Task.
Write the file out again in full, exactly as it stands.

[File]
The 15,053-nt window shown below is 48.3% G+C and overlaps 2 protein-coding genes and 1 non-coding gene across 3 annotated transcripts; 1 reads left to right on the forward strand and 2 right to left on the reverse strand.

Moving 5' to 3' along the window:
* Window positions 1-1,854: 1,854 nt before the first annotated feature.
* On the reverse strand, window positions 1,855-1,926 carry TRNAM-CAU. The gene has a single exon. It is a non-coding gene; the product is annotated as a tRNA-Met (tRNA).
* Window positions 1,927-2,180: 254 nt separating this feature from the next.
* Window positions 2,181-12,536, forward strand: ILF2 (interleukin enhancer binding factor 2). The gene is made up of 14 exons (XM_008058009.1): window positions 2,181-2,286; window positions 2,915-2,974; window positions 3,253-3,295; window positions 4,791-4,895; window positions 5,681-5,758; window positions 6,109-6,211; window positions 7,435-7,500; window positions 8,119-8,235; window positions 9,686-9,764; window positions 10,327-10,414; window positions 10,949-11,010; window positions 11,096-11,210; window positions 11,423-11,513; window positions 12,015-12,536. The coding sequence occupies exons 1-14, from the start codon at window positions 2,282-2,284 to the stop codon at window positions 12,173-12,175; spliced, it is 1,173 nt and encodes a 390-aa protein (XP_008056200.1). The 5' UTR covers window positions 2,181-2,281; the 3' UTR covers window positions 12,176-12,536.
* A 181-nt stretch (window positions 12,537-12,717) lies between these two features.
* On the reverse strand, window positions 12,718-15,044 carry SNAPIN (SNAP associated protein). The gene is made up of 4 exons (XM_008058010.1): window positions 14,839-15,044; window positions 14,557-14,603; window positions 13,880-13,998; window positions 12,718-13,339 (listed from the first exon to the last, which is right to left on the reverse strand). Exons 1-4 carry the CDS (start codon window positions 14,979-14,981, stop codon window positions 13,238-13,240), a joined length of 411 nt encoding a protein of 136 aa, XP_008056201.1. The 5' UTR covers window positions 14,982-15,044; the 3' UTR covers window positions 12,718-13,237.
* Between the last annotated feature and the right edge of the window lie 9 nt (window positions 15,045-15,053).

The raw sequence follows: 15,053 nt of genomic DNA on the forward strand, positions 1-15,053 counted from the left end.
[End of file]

The 15,053-nt window shown below is 48.3% G+C and overlaps 2 protein-coding genes and 1 non-coding gene across 3 annotated transcripts; 1 reads left to right on the forward strand and 2 right to left on the reverse strand.

Moving 5' to 3' along the window:
* Window positions 1-1,854: 1,854 nt before the first annotated feature.
* On the reverse strand, window positions 1,855-1,926 carry TRNAM-CAU. The gene has a single exon. It is a non-coding gene; the product is annotated as a tRNA-Met (tRNA).
* Window positions 1,927-2,180: 254 nt separating this feature from the next.
* Window positions 2,181-12,536, forward strand: ILF2 (interleukin enhancer binding factor 2). The gene is made up of 14 exons (XM_008058009.1): window positions 2,181-2,286; window positions 2,915-2,974; window positions 3,253-3,295; window positions 4,791-4,895; window positions 5,681-5,758; window positions 6,109-6,211; window positions 7,435-7,500; window positions 8,119-8,235; window positions 9,686-9,764; window positions 10,327-10,414; window positions 10,949-11,010; window positions 11,096-11,210; window positions 11,423-11,513; window positions 12,015-12,536. The coding sequence occupies exons 1-14, from the start codon at window positions 2,282-2,284 to the stop codon at window positions 12,173-12,175; spliced, it is 1,173 nt and encodes a 390-aa protein (XP_008056200.1). The 5' UTR covers window positions 2,181-2,281; the 3' UTR covers window positions 12,176-12,536.
* A 181-nt stretch (window positions 12,537-12,717) lies between these two features.
* On the reverse strand, window positions 12,718-15,044 carry SNAPIN (SNAP associated protein). The gene is made up of 4 exons (XM_008058010.1): window positions 14,839-15,044; window positions 14,557-14,603; window positions 13,880-13,998; window positions 12,718-13,339 (listed from the first exon to the last, which is right to left on the reverse strand). Exons 1-4 carry the CDS (start codon window positions 14,979-14,981, stop codon window positions 13,238-13,240), a joined length of 411 nt encoding a protein of 136 aa, XP_008056201.1. The 5' UTR covers window positions 14,982-15,044; the 3' UTR covers window positions 12,718-13,237.
* Between the last annotated feature and the right edge of the window lie 9 nt (window positions 15,045-15,053).

The raw sequence follows: 15,053 nt of genomic DNA on the forward strand, positions 1-15,053 counted from the left end.